The Monk looked older and more frail than on our last visit.  His hearing was also much worse.  However his kindness was as great as ever.  He was also sharing his quarters with two dogs.

As he spoke with Duang, I photographed him in the natural sunlight that streamed in through an opening in the wall of his vestibule to the cave.  The Monk was very interested to see the results of my efforts to photograph him.  Since I now shoot exclusively digital, I could easily share with him unlike the first visit when I was using film.

The Monk rummaged through his things and pulled out a digital camera.  It was a nice camera but he explained to Duang that he had dropped it and was now having problems with it.  He asked if I could see if I could get it to work.  The camera started up without a problem and requested that the date and time be set-up.  About 5 seconds into setting up the date, you never got to the point of setting the time, the camera would shut down.  I tried several times without success to get the camera to function.  I returned the camera to him and he said that he would bring it to town some day to see if it can be fixed.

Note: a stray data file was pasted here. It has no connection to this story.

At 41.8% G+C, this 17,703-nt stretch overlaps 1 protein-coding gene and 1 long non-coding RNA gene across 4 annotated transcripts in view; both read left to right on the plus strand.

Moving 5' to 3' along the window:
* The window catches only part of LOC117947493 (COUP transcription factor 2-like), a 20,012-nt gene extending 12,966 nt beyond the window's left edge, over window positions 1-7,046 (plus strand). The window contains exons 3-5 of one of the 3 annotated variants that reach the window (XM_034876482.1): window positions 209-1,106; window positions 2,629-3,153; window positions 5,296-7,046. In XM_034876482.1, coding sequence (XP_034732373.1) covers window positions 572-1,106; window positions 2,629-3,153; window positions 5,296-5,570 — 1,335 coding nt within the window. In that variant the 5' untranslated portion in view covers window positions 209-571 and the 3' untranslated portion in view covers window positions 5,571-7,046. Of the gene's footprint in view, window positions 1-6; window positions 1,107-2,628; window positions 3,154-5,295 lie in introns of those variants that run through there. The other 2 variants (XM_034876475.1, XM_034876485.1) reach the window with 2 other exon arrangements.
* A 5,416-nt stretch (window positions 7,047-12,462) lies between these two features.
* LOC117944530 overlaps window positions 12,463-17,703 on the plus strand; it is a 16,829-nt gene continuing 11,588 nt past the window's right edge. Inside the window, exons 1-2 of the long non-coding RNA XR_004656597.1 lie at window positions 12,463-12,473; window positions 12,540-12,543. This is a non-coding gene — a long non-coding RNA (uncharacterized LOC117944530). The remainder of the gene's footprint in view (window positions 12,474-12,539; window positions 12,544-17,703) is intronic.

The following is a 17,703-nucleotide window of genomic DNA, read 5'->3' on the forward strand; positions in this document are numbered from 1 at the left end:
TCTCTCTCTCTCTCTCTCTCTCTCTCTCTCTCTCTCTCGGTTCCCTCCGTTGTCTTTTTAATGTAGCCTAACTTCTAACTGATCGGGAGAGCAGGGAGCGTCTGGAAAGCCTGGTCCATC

After we made merit, we were blessed by the Monk.  Part of the blessing ritual is to be sprinkled over the head with water.  I believe that we got a special blessing - he used up all the water in a special bowl to sprinkle our heads several times.

Monk Holding Bottle of Special Soap